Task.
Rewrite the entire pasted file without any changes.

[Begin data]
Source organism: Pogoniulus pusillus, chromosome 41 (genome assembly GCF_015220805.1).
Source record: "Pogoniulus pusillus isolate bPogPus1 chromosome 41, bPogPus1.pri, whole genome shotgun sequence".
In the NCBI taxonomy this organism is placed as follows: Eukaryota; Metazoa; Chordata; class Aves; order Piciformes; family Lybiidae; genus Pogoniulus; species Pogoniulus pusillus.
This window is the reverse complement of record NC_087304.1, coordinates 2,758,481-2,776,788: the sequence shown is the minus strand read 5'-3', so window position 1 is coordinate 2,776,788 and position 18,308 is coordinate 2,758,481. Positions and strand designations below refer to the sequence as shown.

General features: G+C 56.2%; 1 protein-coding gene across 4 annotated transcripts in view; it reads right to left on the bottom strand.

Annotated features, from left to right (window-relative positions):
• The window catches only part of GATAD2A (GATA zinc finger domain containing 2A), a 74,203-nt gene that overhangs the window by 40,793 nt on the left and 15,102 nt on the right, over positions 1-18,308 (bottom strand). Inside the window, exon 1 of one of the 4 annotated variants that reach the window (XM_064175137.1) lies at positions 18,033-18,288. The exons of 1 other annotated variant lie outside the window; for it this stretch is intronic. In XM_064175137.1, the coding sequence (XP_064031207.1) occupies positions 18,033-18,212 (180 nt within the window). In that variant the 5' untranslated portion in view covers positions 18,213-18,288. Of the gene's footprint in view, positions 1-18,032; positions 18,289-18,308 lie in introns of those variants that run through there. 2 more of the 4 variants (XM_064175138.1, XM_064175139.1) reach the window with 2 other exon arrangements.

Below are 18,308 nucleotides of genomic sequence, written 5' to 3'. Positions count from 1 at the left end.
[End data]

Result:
Source organism: Pogoniulus pusillus, chromosome 41 (genome assembly GCF_015220805.1).
Source record: "Pogoniulus pusillus isolate bPogPus1 chromosome 41, bPogPus1.pri, whole genome shotgun sequence".
In the NCBI taxonomy this organism is placed as follows: Eukaryota; Metazoa; Chordata; class Aves; order Piciformes; family Lybiidae; genus Pogoniulus; species Pogoniulus pusillus.
This window is the reverse complement of record NC_087304.1, coordinates 2,758,481-2,776,788: the sequence shown is the minus strand read 5'-3', so window position 1 is coordinate 2,776,788 and position 18,308 is coordinate 2,758,481. Positions and strand designations below refer to the sequence as shown.

General features: G+C 56.2%; 1 protein-coding gene across 4 annotated transcripts in view; it reads right to left on the bottom strand.

Annotated features, from left to right (window-relative positions):
• The window catches only part of GATAD2A (GATA zinc finger domain containing 2A), a 74,203-nt gene that overhangs the window by 40,793 nt on the left and 15,102 nt on the right, over positions 1-18,308 (bottom strand). Inside the window, exon 1 of one of the 4 annotated variants that reach the window (XM_064175137.1) lies at positions 18,033-18,288. The exons of 1 other annotated variant lie outside the window; for it this stretch is intronic. In XM_064175137.1, the coding sequence (XP_064031207.1) occupies positions 18,033-18,212 (180 nt within the window). In that variant the 5' untranslated portion in view covers positions 18,213-18,288. Of the gene's footprint in view, positions 1-18,032; positions 18,289-18,308 lie in introns of those variants that run through there. 2 more of the 4 variants (XM_064175138.1, XM_064175139.1) reach the window with 2 other exon arrangements.

Below are 18,308 nucleotides of genomic sequence, written 5' to 3'. Positions count from 1 at the left end.